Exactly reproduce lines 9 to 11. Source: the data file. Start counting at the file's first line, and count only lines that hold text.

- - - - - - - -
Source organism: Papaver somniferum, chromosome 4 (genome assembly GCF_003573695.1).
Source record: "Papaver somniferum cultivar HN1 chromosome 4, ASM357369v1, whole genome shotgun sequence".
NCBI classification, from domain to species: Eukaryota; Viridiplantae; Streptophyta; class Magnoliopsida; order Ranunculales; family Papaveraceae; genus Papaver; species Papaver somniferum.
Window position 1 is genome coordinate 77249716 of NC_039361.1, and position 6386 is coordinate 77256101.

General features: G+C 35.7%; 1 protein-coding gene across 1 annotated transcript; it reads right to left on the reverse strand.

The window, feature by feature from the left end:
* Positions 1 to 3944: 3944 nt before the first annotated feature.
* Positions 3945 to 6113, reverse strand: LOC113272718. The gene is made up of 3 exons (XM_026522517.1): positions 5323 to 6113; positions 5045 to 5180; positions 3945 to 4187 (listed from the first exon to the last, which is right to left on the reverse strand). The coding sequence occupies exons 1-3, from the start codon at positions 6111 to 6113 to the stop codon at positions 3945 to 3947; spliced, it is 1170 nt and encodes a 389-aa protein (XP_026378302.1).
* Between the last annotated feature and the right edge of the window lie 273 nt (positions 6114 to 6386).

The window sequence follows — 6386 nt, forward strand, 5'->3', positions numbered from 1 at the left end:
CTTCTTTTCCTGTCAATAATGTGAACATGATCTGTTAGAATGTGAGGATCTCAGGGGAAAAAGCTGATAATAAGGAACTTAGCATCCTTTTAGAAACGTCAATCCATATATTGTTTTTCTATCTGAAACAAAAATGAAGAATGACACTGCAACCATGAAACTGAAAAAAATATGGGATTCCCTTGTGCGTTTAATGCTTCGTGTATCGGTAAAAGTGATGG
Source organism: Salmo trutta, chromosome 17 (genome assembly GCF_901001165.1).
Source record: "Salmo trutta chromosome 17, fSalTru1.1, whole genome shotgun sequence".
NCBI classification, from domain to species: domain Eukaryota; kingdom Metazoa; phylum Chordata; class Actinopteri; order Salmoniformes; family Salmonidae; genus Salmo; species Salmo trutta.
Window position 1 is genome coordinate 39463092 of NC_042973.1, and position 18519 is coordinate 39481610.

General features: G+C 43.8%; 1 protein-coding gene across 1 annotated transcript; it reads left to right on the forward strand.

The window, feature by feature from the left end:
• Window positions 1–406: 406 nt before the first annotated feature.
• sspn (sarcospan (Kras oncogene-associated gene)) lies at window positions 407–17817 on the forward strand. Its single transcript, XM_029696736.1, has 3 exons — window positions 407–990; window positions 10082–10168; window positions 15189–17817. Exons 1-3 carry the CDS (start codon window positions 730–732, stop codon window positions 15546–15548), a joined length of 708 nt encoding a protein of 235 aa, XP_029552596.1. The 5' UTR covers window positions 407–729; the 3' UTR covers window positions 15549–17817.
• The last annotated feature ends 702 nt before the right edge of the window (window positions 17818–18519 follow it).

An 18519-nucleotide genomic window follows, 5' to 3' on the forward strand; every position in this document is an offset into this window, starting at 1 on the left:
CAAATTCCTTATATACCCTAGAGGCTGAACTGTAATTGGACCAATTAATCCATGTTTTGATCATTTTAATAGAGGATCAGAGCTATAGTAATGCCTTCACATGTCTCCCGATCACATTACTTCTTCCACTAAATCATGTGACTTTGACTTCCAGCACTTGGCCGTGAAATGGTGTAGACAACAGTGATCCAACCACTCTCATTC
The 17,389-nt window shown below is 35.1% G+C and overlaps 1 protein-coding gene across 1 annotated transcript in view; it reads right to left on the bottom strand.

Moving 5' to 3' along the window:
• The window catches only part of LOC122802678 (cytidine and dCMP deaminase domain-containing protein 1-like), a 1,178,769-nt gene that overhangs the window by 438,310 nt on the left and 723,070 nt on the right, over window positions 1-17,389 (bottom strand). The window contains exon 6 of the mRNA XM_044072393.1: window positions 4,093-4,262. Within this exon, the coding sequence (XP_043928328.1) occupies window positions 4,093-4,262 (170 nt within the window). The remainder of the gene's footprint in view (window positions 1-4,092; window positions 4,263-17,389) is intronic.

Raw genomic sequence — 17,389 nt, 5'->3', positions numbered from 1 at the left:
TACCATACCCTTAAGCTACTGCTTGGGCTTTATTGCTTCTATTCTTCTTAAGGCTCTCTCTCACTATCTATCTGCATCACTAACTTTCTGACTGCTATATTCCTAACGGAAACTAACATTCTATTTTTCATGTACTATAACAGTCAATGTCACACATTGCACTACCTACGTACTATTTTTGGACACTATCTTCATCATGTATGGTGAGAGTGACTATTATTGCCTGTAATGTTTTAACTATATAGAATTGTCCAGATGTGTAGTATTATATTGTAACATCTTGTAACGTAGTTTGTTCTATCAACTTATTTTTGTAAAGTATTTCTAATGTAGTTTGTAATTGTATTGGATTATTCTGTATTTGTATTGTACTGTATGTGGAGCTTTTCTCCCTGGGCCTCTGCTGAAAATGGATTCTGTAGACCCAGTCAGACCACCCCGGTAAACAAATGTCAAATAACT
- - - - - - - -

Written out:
* Between the last annotated feature and the right edge of the window lie 273 nt (positions 6114 to 6386).

The window sequence follows — 6386 nt, forward strand, 5'->3', positions numbered from 1 at the left end:
CTTCTTTTCCTGTCAATAATGTGAACATGATCTGTTAGAATGTGAGGATCTCAGGGGAAAAAGCTGATAATAAGGAACTTAGCATCCTTTTAGAAACGTCAATCCATATATTGTTTTTCTATCTGAAACAAAAATGAAGAATGACACTGCAACCATGAAACTGAAAAAAATATGGGATTCCCTTGTGCGTTTAATGCTTCGTGTATCGGTAAAAGTGATGG